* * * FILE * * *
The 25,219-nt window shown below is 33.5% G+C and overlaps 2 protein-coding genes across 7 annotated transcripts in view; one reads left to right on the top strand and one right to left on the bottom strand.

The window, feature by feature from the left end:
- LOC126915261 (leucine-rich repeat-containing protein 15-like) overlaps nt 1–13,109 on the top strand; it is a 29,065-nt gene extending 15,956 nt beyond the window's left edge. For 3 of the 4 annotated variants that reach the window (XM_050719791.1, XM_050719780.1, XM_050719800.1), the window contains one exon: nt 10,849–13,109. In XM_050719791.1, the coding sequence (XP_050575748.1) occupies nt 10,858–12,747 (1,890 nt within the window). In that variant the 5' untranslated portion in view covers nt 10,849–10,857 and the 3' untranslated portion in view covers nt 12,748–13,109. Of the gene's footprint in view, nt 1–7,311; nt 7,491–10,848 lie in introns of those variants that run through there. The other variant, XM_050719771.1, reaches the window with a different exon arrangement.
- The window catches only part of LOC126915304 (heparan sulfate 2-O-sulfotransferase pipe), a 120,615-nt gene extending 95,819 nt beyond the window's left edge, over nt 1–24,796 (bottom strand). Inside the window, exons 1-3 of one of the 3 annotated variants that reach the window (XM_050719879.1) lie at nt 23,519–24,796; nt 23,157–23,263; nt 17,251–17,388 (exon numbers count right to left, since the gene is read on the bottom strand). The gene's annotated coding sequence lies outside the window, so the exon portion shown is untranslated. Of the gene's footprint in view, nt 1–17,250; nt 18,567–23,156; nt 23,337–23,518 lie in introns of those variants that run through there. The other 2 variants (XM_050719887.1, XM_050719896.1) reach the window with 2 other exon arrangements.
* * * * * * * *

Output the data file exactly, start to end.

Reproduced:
The 25,219-nt window shown below is 33.5% G+C and overlaps 2 protein-coding genes across 7 annotated transcripts in view; one reads left to right on the top strand and one right to left on the bottom strand.

The window, feature by feature from the left end:
- LOC126915261 (leucine-rich repeat-containing protein 15-like) overlaps nt 1–13,109 on the top strand; it is a 29,065-nt gene extending 15,956 nt beyond the window's left edge. For 3 of the 4 annotated variants that reach the window (XM_050719791.1, XM_050719780.1, XM_050719800.1), the window contains one exon: nt 10,849–13,109. In XM_050719791.1, the coding sequence (XP_050575748.1) occupies nt 10,858–12,747 (1,890 nt within the window). In that variant the 5' untranslated portion in view covers nt 10,849–10,857 and the 3' untranslated portion in view covers nt 12,748–13,109. Of the gene's footprint in view, nt 1–7,311; nt 7,491–10,848 lie in introns of those variants that run through there. The other variant, XM_050719771.1, reaches the window with a different exon arrangement.
- The window catches only part of LOC126915304 (heparan sulfate 2-O-sulfotransferase pipe), a 120,615-nt gene extending 95,819 nt beyond the window's left edge, over nt 1–24,796 (bottom strand). Inside the window, exons 1-3 of one of the 3 annotated variants that reach the window (XM_050719879.1) lie at nt 23,519–24,796; nt 23,157–23,263; nt 17,251–17,388 (exon numbers count right to left, since the gene is read on the bottom strand). The gene's annotated coding sequence lies outside the window, so the exon portion shown is untranslated. Of the gene's footprint in view, nt 1–17,250; nt 18,567–23,156; nt 23,337–23,518 lie in introns of those variants that run through there. The other 2 variants (XM_050719887.1, XM_050719896.1) reach the window with 2 other exon arrangements.